Arghyam, a foundation she set up with a private endowment, to work on water and sanitation issues in India. Apart from this Mrs Rohini Nilekani is also Founder-Chairperson of Pratham Books, a charitable trust which seeks to put “A book in every child’s hand.” All these initiatives it could be assumed are being undertaken by her but it cannot be denied that the source of income or the free movement of all projects undertaken by her have a bearing signature of her husband which can be easily noticed. When Mr. Nandan Nilekani was asked the reason for his leaving Infosys it was found out that he had a feeling that he needed to give something back to the country.
It was feeling that lead him to develop the country’s first unique identification scheme that hopes to cover all of India in phases and give a unique number as exists in all other developed countries. Mr. Nandan Nilekani like his wife does not believe in philanthropy is the way to alleviate poverty and inequality. He rather believes that social work for the country can only be carried out by working with the government.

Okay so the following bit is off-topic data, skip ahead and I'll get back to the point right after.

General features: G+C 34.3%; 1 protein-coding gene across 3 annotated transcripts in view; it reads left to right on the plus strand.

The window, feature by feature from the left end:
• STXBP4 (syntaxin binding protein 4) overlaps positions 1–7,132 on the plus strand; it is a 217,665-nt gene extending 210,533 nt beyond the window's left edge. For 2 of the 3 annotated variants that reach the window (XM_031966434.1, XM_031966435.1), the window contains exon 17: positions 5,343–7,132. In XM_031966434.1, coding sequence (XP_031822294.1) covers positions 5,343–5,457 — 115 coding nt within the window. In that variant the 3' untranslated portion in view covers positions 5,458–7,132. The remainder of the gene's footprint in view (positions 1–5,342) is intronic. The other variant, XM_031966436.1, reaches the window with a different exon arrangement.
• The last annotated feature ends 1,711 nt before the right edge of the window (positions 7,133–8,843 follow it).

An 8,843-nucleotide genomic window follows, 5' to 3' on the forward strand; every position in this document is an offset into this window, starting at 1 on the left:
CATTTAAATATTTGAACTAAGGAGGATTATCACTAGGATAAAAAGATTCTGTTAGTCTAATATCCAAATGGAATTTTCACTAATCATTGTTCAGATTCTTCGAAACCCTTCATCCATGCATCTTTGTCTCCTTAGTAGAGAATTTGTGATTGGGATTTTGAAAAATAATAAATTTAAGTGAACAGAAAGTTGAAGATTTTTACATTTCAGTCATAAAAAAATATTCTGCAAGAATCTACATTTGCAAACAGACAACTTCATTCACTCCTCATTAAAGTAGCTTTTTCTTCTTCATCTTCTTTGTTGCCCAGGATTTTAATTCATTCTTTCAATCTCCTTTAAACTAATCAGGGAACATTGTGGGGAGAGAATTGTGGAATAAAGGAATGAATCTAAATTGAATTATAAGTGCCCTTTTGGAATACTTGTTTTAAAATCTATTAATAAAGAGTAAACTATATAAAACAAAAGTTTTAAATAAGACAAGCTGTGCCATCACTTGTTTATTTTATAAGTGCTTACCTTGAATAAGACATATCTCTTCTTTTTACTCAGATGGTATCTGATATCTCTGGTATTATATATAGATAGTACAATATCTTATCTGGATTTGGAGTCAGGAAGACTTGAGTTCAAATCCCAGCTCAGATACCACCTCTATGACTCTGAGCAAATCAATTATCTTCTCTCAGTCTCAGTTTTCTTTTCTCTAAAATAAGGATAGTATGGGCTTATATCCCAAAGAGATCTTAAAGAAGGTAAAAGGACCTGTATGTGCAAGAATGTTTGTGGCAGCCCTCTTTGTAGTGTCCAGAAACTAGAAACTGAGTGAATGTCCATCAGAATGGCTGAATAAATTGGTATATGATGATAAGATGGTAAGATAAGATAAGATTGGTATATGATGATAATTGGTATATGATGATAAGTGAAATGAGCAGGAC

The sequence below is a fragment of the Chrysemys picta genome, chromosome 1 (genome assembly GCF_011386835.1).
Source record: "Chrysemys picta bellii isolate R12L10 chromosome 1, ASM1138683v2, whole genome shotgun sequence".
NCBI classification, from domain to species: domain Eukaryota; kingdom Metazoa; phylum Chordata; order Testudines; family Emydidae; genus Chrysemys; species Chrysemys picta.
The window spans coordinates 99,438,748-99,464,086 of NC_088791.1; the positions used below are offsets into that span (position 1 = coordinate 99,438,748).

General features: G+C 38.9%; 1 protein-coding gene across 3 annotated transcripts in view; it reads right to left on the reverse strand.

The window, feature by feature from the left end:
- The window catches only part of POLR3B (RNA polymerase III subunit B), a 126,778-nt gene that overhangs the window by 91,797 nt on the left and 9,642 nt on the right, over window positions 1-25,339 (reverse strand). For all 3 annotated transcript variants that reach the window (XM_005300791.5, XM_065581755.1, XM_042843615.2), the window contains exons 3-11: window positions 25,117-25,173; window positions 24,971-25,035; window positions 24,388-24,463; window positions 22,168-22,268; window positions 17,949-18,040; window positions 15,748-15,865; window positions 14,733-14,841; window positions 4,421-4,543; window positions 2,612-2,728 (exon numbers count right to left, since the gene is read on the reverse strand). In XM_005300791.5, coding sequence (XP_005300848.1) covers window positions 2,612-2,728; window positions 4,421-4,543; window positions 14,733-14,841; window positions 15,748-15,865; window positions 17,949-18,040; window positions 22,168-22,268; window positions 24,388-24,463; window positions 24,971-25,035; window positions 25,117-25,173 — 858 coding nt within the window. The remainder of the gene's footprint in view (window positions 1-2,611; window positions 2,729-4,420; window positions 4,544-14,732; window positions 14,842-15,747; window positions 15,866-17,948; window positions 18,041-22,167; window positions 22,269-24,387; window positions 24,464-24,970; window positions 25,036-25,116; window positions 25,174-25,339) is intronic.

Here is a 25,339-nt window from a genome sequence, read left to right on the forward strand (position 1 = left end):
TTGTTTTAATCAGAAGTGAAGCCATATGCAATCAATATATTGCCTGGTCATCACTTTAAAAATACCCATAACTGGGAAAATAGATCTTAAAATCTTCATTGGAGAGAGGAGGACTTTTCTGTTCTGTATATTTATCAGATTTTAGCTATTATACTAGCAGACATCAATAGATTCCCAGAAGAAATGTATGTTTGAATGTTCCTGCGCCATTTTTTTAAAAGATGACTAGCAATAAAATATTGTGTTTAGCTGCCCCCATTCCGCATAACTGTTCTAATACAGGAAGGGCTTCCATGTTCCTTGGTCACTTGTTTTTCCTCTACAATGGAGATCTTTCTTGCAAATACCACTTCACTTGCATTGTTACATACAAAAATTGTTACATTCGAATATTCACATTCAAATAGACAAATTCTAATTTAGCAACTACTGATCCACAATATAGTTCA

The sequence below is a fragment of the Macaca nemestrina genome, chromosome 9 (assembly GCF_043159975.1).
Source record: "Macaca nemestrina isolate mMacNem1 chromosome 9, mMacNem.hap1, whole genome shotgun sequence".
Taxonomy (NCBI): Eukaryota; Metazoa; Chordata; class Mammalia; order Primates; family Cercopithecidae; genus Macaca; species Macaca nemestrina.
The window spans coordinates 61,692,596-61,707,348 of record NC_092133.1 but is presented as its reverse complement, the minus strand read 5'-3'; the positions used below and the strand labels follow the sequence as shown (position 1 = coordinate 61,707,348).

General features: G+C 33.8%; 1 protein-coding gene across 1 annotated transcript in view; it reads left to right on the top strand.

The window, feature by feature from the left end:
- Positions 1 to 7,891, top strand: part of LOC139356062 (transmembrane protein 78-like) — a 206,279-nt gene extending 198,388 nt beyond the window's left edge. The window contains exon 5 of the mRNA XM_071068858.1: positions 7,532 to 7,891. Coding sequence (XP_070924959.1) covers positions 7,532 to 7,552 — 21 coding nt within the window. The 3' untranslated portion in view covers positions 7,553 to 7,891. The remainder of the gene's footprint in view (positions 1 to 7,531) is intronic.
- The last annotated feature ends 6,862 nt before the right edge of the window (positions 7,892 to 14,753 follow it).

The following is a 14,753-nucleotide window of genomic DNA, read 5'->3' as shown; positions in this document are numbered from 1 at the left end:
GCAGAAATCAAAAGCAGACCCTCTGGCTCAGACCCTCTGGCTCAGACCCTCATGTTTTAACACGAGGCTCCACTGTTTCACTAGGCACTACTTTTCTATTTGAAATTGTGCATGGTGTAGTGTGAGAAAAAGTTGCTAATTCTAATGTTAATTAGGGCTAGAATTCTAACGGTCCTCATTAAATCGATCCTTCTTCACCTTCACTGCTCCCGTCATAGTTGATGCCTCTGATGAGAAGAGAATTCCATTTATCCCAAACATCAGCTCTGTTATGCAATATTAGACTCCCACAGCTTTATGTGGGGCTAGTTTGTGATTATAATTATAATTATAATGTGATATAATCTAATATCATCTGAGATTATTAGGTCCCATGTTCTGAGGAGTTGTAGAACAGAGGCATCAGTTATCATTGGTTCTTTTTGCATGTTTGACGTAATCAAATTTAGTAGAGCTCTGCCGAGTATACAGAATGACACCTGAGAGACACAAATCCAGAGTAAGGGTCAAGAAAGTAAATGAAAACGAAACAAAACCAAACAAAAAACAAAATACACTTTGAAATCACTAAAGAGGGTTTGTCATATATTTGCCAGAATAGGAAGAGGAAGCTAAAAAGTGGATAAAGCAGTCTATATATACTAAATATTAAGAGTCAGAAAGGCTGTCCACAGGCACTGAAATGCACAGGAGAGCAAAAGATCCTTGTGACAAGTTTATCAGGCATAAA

He has also been trying to enter into politics and has a belief that if one academically successful man is able to enter politics and is able to help India there would be more who would get into it. A person who is working for the government in a selfless manner is the most apt example for social responsibility being carried out and Nandan Nilekani is doing that thing in the best possible manner there could be. REFERENCES
‘Value for money’ – an article on Azim Premji in Times Of India (03 December 2010) http://www.azimpremji.org.in/biography.htm
http://www.thehindubusinessline.com/industry-and-economy/info-tech/focus-clear-purpose-must-for-successful-csr-azim-premji/article5170761.ece http://articles.economictimes.indiatimes.com/2013-09-26/news/42426952_1_azim-premji-foundation-mandatory-csr-csr-committee http://www.careers360.com/news/3778–Take-charge-of-your-career-destiny http://www.azimpremjifoundation.org
http://articles.economictimes.indiatimes.com/2009-01-13/news/28480654_1_azim-premji-ethics-or-conflict-conflict-of-interest-statement http://m.indianexpress.com/news/world-banks-4yr-ban-on-wipro-ends/811019/ http://www.indiacsr.in/en/?tag=nandan-nilekani